Lisa Smith's lawyers have made a fresh bid to have the charges against her of funding terrorism and membership of Isis dismissed.
If the three-judge, non-jury court does not accept the arguments made by her lawyers they will reveal their verdicts on May 30th.
During a brief hearing on Thursday morning, Michael O'Higgins SC, for Ms Smith, said that a previous judgment of the High Court ruled that the Terrorism Offences Act 2005 can only be used to prosecute people for offences committed against the Irish State or Irish citizens abroad.
He said the Special Criminal Court is bound by the High Court judgement and therefore has no jurisdiction to try Ms Smith under the 2005 Act.
Counsel apologised to the court for not bringing the ruling to its attention during the trial which ran from late January and ended on March 30th.
He said he was only made aware of it on the final day of the trial while he was delivering his closing speech and needed time to consider it.
The ruling referred to was delivered by Ms Justice Aileen Donnelly in relation to an extradition request for Charaf Damache, who was wanted by the US authorities to face terrorism charges.
Damache, aka “theblackflag”, conspired with American woman Colleen LaRose, known as “Jihad Jane” and others to carry out terror attacks in Europe and Asia.
In 2014, LaRose was jailed for conspiring with Damache to try to kill Swedish artist Lars Vilks, who depicted the Prophet Mohammed on the head of a dog.
Damache was involved in lengthy extradition proceedings brought by the State.
However, the High Court refused to order his surrender after holding that there were “substantial grounds for believing that he will be at real risk of being subjected to inhumane and degrading treatment if extradited to the USA”.
Damache was released from custody but was later arrested and extradited to the US after he took the decision to travel to Spain. He pleaded guilty to the offences and was jailed for 15 years in October 2018.
Prosecution of terrorism offences
Among the paragraphs relied on by Mr O'Higgins is one that states: "For such activity to be an offence in this jurisdiction, a relevant requirement is that the offence be directed against this State or a citizen of the State."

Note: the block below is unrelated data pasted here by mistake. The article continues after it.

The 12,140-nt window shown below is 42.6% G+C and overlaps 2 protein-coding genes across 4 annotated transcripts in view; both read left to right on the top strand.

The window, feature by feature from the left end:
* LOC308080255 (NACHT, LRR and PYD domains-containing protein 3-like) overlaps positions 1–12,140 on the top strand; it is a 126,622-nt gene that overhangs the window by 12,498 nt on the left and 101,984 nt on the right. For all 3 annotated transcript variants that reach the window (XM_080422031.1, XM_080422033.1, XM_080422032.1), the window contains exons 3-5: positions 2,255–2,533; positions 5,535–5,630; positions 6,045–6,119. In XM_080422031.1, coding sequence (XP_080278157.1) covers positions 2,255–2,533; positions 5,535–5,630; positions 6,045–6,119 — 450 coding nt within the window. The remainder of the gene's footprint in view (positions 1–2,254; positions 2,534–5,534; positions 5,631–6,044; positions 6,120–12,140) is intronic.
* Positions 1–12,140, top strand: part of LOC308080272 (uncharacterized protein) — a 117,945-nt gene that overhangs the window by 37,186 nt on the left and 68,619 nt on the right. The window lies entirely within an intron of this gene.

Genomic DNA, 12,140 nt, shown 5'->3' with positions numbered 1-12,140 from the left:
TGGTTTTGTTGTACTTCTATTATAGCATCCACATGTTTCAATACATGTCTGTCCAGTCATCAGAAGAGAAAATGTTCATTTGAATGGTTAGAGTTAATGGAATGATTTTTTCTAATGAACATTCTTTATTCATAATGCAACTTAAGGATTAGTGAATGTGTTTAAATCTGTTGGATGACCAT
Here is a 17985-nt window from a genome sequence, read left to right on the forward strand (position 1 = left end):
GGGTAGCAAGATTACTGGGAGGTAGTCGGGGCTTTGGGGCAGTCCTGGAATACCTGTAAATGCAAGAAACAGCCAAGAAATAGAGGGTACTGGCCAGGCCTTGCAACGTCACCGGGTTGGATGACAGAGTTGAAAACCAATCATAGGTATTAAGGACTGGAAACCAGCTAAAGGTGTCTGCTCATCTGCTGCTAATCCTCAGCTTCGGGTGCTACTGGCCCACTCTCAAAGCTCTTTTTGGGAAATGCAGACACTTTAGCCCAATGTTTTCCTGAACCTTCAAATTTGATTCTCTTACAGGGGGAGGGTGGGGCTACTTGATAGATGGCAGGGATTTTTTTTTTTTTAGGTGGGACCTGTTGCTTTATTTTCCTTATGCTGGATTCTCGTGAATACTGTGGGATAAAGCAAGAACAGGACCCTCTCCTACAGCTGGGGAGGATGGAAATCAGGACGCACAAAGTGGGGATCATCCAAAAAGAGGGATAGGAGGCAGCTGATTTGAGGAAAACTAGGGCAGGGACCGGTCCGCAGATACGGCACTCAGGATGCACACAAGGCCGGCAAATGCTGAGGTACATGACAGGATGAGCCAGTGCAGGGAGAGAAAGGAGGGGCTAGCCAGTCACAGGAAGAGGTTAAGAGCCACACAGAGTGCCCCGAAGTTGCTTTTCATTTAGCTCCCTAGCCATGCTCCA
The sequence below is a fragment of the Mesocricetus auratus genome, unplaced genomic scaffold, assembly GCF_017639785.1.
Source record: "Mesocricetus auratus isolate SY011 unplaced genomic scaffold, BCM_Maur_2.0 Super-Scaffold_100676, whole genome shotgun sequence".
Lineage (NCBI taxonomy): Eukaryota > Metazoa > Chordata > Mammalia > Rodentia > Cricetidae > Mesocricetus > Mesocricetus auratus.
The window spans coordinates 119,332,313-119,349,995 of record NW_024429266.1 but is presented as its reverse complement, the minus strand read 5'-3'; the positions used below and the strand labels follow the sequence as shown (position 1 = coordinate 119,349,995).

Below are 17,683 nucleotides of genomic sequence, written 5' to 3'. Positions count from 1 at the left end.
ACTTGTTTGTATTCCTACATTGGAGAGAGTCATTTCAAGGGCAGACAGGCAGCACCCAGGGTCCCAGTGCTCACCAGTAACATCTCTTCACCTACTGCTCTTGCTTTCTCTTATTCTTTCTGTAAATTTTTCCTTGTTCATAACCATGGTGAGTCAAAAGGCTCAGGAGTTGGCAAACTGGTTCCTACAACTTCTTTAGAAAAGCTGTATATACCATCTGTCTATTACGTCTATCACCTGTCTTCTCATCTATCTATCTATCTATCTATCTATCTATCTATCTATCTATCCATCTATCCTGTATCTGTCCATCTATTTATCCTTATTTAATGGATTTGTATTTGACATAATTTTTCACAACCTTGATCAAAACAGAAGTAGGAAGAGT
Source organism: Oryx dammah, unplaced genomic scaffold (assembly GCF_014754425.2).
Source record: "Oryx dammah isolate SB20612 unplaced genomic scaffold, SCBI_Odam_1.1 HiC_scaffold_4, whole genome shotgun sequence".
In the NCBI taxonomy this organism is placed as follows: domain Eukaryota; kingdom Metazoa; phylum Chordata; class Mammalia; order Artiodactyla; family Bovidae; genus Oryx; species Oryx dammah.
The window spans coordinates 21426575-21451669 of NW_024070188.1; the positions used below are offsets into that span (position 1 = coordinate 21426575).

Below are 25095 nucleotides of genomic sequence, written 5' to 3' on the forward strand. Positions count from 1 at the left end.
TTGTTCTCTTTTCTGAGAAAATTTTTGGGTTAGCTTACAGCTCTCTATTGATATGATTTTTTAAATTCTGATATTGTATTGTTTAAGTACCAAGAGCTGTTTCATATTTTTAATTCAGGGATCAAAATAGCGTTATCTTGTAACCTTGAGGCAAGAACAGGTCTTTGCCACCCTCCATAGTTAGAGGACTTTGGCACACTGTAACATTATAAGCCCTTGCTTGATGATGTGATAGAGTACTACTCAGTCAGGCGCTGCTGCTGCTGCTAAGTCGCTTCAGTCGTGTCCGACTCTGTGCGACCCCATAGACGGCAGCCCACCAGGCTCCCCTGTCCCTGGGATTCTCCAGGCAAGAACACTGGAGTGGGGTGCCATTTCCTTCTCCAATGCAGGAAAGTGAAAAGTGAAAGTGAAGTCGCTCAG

Sean Gillane SC, for the Director of Public Prosecutions (DPP), said that the Criminal Justice (Terrorist Offences) Act 2005 could not have the meaning that was suggested by Mr O'Higgins.
He pointed out that the Court of Appeal subsequently commented on the judgment made by Ms Justice Donnelly in the Damache case, saying that she had "tried to deal with too much too quickly" without hearing arguments from lawyers.
Mr Gillane said the defence was relying on a short passage from a document that is more than 300 pages long. He said that the 2005 Act "couldn't be clearer" in stating that it relates to an Irish citizen who has committed an offence abroad.
Mr O'Higgins responded that it is not for lawyers to argue whether the High Court judge was right or wrong as the Special Criminal Court is bound by the ruling of the High Court.
In April 2018, the State successfully appealed one section only of Ms Justice Donnelly's judgment refusing Mr Damache's surrender. That section appeared to suggest that the DPP is obliged to consult other EU member states in deciding whether to prosecute terrorism offences in Ireland.
Counsel for the State had argued before the Court of Appeal that the particular section of the High Court's judgment was of “immense importance” and it was not “immediately clear quite how far-reaching” its significance and impact was.
The Court of Appeal found that Ms Justice Donnelly's decision in Part 12 of the judgment was made without any pleadings or submissions to assist her on the discrete issue. The parties had no notice or opportunity to advance any argument on the issue.
As a result, the relevant section of the judgment was set aside and the appeal allowed.
The court also said that any issues relating to the 2005 Act would have to await further consideration by the High Court and an opportunity for all parties to make whatever arguments they wish.
Mr Justice Hunt, sitting at the Special Criminal Court with Judge Gerard Griffin and Judge Cormac Dunne, said the court will reveal its decision on the defence application on May 30th.
If the court accepts jurisdiction it will also reveal its verdict on that date.
Ms Smith (40) from Dundalk, Co Louth travelled to Syria in 2015 after Isis leader Abu Bakr al-Baghdadi called on all Muslims to travel to the Islamic State.
She has pleaded not guilty to membership of an unlawful terrorist group, Islamic State, between October 28th, 2015 and December 1st, 2019.
She has also pleaded not guilty to financing terrorism by sending €800 in assistance, via a Western Union money transfer, to a named man on May 6th, 2015.